Tuesday, March 10, 2015

The Future Is Dead

The future is dead, or it will at some point die.  It's something cities need to plan for, and this article makes a good case for reviving a 19th century pyramidal sepulchre that can hold up to 5 million interments, and possibly quite a bit more if cremation is used alongside "burial".

City planners will, more and more, have to consider something like this "vertical cemetery" as urban populations continue to boom. Sphere: Related Content

Tuesday, January 24, 2012

African American Cemeteries impacted by Spillway Recognized as Historic

Two African American cemeteries which were heavily damaged by construction of the Bonnet Carre spillway near New Orleans in the 1920's are now being recognized as Historic under the NRHP guidelines.  The Times-Picayune ran an article on it's website today about the cemeteries.  It appears the surface markers were destroyed during the course of construction and the graves may have been disturbed as well.  I haven't seen the report from 1991 on which the nomination was based.  You can read the article here.

It's good to see the Corp going back and recognizing historic properties destroyed in the course of Corp projects.  It'd be even better to see them recognized before they're bulldozed!  In all fairness to the Corp - the damage was done nearly 100 years ago during some of the worst flooding in the Mississippi River Valley so there were pressing concerns for flood control and no laws or best practice guidelines in place to protect historic properties. Sphere: Related Content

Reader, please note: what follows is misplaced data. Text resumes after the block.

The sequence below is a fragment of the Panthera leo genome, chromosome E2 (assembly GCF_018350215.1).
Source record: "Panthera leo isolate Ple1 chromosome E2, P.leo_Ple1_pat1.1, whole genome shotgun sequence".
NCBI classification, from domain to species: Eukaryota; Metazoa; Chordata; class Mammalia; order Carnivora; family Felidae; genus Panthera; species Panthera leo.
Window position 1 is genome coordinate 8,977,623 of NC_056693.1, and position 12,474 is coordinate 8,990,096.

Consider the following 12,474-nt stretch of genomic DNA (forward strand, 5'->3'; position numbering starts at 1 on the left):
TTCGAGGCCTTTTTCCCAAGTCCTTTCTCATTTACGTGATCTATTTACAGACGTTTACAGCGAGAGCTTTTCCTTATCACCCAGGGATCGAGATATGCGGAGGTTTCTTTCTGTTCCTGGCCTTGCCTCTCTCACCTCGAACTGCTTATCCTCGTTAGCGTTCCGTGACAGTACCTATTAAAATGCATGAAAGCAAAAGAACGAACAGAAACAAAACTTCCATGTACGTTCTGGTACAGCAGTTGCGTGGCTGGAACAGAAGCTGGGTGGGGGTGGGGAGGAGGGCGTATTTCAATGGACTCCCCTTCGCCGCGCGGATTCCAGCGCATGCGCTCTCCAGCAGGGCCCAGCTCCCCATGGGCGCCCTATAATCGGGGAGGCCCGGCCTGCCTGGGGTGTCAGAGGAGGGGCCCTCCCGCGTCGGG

Tuesday, January 17, 2012

NCPTT Releases New Cemetery Preservation Guide

The National Center for Preservation Training and Technology has released a new cemetery preservation guide.  The guide focuses on the preservation of the entire cemetery and not just the markers.  For example, poorly placed paths can push pedestrian traffic onto fragile areas of the cemetery.  Looks like a good read for anyone interested in cemetery preservation.

Here’s the link:  Mourning Glory:  Preserving Historic Cemeteries

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Thursday, January 12, 2012

Markers now available online (for free!)



The Association for Gravestone Studies has made the past issues of Markers available online through a partnership with the University of Massachusetts–Amherst Special Collections Library. Best of all the issues are free to download. This is an excellent resource for cemetery scholars and anyone with an interest in grave markers and cemeteries.

The collection can be accessed here. Sphere: Related Content

Thursday, December 15, 2011

Historic St. Peter Cemetery excavated in French Quarter, New Orleans, LA

A portion of the historic St. Peter's Cemetery underneath the French Quarter in New Orleans, LA was excavated over the summer.  The excavations were triggered by the construction of a swimming pool in a new condo development.  This Times-Picayune article has some of the details.  The comments are particularly interesting. 

St. Peter's Cemetery was the first cemetery (there may be older burial places, for example along levees or underneath the church/cathedral), established in 1725.  When it was established it was outside the city, however, as the city grew it was eventually swallowed up by what is now the French Quarter.  It was officially closed in the late 18th century and by the early 19th century the land was being re-developed for residential and commercial use.  The burials were not moved and remain underneath the modern French Quarter.

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